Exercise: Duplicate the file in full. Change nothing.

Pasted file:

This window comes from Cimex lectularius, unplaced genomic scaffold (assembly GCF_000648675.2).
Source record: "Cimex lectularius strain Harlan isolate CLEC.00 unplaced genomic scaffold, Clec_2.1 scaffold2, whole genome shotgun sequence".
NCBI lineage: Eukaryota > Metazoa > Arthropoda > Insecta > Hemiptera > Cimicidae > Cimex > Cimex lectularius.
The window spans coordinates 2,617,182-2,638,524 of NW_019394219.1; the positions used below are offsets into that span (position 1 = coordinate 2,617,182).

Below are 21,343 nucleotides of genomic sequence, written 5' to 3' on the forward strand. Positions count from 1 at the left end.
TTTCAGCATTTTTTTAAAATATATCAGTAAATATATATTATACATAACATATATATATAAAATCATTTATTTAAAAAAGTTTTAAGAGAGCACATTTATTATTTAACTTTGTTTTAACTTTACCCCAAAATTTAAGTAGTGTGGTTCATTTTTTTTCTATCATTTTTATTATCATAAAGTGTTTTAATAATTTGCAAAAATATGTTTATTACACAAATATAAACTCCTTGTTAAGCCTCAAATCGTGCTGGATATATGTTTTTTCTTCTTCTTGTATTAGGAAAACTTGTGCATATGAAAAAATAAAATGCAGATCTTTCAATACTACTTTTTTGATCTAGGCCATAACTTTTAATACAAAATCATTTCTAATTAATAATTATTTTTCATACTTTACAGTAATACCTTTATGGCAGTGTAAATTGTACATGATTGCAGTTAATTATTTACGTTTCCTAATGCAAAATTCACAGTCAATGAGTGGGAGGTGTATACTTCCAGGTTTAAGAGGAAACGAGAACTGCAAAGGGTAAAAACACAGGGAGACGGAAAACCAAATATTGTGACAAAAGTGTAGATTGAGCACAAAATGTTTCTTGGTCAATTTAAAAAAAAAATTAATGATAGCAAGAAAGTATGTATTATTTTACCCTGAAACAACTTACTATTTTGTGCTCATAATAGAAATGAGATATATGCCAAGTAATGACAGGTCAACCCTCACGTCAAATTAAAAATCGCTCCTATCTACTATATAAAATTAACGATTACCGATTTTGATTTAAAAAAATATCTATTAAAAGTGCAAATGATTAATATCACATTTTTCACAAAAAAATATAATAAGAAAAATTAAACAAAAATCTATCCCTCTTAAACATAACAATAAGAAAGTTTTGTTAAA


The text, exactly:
This window comes from Cimex lectularius, unplaced genomic scaffold (assembly GCF_000648675.2).
Source record: "Cimex lectularius strain Harlan isolate CLEC.00 unplaced genomic scaffold, Clec_2.1 scaffold2, whole genome shotgun sequence".
NCBI lineage: Eukaryota > Metazoa > Arthropoda > Insecta > Hemiptera > Cimicidae > Cimex > Cimex lectularius.
The window spans coordinates 2,617,182-2,638,524 of NW_019394219.1; the positions used below are offsets into that span (position 1 = coordinate 2,617,182).

Below are 21,343 nucleotides of genomic sequence, written 5' to 3' on the forward strand. Positions count from 1 at the left end.
TTTCAGCATTTTTTTAAAATATATCAGTAAATATATATTATACATAACATATATATATAAAATCATTTATTTAAAAAAGTTTTAAGAGAGCACATTTATTATTTAACTTTGTTTTAACTTTACCCCAAAATTTAAGTAGTGTGGTTCATTTTTTTTCTATCATTTTTATTATCATAAAGTGTTTTAATAATTTGCAAAAATATGTTTATTACACAAATATAAACTCCTTGTTAAGCCTCAAATCGTGCTGGATATATGTTTTTTCTTCTTCTTGTATTAGGAAAACTTGTGCATATGAAAAAATAAAATGCAGATCTTTCAATACTACTTTTTTGATCTAGGCCATAACTTTTAATACAAAATCATTTCTAATTAATAATTATTTTTCATACTTTACAGTAATACCTTTATGGCAGTGTAAATTGTACATGATTGCAGTTAATTATTTACGTTTCCTAATGCAAAATTCACAGTCAATGAGTGGGAGGTGTATACTTCCAGGTTTAAGAGGAAACGAGAACTGCAAAGGGTAAAAACACAGGGAGACGGAAAACCAAATATTGTGACAAAAGTGTAGATTGAGCACAAAATGTTTCTTGGTCAATTTAAAAAAAAAATTAATGATAGCAAGAAAGTATGTATTATTTTACCCTGAAACAACTTACTATTTTGTGCTCATAATAGAAATGAGATATATGCCAAGTAATGACAGGTCAACCCTCACGTCAAATTAAAAATCGCTCCTATCTACTATATAAAATTAACGATTACCGATTTTGATTTAAAAAAATATCTATTAAAAGTGCAAATGATTAATATCACATTTTTCACAAAAAAATATAATAAGAAAAATTAAACAAAAATCTATCCCTCTTAAACATAACAATAAGAAAGTTTTGTTAAA